Amishlaw said...

I've seen that argument but I don't think I understand it. Couldn't Clinton's votes have come from Obama's, but his percentages stayed the same if there were fewer people actually voting than had been measured in the poll? Were the polls actually measuring likely voters in the Democratic primary or were they polls of all New Hampshire voters? I don't know the answers to that question.

Dan S said...

There are two theories that could also explain it, that I've heard from various places:

1. The media was so gleeful about the downfall of Hillary, combined with her unusual showing of some real emotion at the diner caused people to react at the last minute. See for the sentiment.

2. People decided that they wanted it to be a more competitive race, to see if Obama can take more heat than he's been given so far. If he had won NH handily, the momentum could have been unstoppable.

As for polls being wrong, the last polls were taken on Sunday, and obviously there was a lot of movement on Monday. I suppose it could be the Bradley effect, but it seems like we live in a different time, and Obama is a different candidate. He does not run as a "black candidate," and he seems to put white people at ease with his unity theme.

I guess the question is: How could we verify whether it is the Bradley effect, or something else? I have a hard time believing that this late in day, people would feel the need to lie to a phone pollster about who they are going to support because of race. But, I've been unpleasantly surprised before.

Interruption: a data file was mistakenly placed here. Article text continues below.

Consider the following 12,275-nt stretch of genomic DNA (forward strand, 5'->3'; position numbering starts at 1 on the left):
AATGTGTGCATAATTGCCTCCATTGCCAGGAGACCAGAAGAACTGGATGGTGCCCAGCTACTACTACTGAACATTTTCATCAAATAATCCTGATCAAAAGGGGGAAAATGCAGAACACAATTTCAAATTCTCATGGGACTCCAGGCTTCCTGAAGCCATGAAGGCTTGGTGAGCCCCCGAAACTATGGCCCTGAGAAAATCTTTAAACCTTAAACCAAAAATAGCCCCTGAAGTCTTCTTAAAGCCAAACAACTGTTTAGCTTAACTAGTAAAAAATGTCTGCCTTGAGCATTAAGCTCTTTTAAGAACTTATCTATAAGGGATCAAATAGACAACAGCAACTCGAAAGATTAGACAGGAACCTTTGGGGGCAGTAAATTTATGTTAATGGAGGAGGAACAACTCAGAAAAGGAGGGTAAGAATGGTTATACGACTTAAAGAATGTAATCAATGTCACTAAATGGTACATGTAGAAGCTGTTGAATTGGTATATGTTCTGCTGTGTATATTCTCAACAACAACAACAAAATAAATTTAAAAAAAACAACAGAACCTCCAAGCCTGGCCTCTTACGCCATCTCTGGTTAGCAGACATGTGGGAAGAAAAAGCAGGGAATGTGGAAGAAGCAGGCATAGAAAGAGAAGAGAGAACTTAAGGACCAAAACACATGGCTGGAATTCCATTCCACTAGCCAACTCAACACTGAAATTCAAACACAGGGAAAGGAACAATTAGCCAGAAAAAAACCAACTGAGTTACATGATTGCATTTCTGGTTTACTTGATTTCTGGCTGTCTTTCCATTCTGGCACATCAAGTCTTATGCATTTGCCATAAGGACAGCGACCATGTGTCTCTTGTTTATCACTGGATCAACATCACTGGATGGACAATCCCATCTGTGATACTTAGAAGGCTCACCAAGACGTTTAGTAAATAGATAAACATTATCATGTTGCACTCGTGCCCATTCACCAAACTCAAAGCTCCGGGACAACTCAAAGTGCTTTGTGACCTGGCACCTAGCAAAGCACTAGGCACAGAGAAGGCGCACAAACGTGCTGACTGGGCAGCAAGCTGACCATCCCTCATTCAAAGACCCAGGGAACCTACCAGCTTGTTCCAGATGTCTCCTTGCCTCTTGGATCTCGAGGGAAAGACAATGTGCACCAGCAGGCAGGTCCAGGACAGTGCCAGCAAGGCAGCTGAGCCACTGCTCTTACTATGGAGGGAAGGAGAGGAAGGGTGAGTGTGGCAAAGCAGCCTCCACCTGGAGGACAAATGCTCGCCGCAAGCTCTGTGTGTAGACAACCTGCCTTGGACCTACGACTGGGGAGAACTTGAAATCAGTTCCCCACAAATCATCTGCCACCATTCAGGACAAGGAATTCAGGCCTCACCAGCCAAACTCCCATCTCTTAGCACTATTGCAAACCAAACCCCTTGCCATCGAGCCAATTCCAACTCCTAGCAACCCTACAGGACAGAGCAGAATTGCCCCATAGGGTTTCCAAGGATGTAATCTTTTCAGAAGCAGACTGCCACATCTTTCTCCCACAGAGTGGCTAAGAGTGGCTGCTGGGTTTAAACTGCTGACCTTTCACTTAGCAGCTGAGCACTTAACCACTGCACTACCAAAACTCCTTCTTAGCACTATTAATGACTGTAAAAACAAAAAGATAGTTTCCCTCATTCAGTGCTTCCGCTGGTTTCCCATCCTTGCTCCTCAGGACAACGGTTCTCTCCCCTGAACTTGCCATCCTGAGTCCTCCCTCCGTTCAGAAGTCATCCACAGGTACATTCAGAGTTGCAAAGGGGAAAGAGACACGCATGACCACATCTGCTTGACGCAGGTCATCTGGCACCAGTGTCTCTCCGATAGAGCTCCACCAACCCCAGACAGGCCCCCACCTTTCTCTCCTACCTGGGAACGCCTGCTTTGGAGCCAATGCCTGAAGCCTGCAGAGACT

Also, wouldn't there be a similiar effect for a woman candidate? I've never known people to limit their prejudices to race.

Amishlaw said...

Interesting article in Salon that you linked to, Dan. As to your last observation, I agree, that there is prejudice against women, as well as against blacks, but I don't think the Bradley Effect has been noticed in races involving women. I don't know that this is true, but I wonder if prejudice against blacks draws more of a moral condemnation than prejudice against women. There is hardly anyone left anymore who will try to justify racial prejudice, while there are still plenty of apologists for treating women differently from men. The Bradley Effect is based mainly on white guilt, while misogynists like Chris Matthews still get by talking about women like they couldn't about men.

disco said...

There's an opinion piece in the NY Times today by the president of the Pew Research Center giving the argument that the Bradley Effect is what accounts for this, but that it was hidden by the polling. Specifically that Clinton was stronger than Obama among both those with family incomes below $50,000 and those who never attended college. Those groups are coincidentally the most likely to refuse to take a political survey. I guess I could just quote the article on that:

"Poorer, less well-educated white people refuse surveys more often than affluent, better-educated whites. Polls generally adjust their samples for this tendency. But here’s the problem: these whites who do not respond to surveys tend to have more unfavorable views of blacks than respondents who do the interviews."

Amishlaw said...

He's saying that poor people are more likely to be racially prejudiced than rich people. I wonder what the evidence is for that. I have anecdotal evidence the other way, but I haven't seen any studies.

Lydia said...

Aw, Juno - yay!

Obama came out with the same number of delegates as Hillary in NH, and I'm also pretty optimistic that Obama's still on good ground.

Debra Hope said...

Ahem.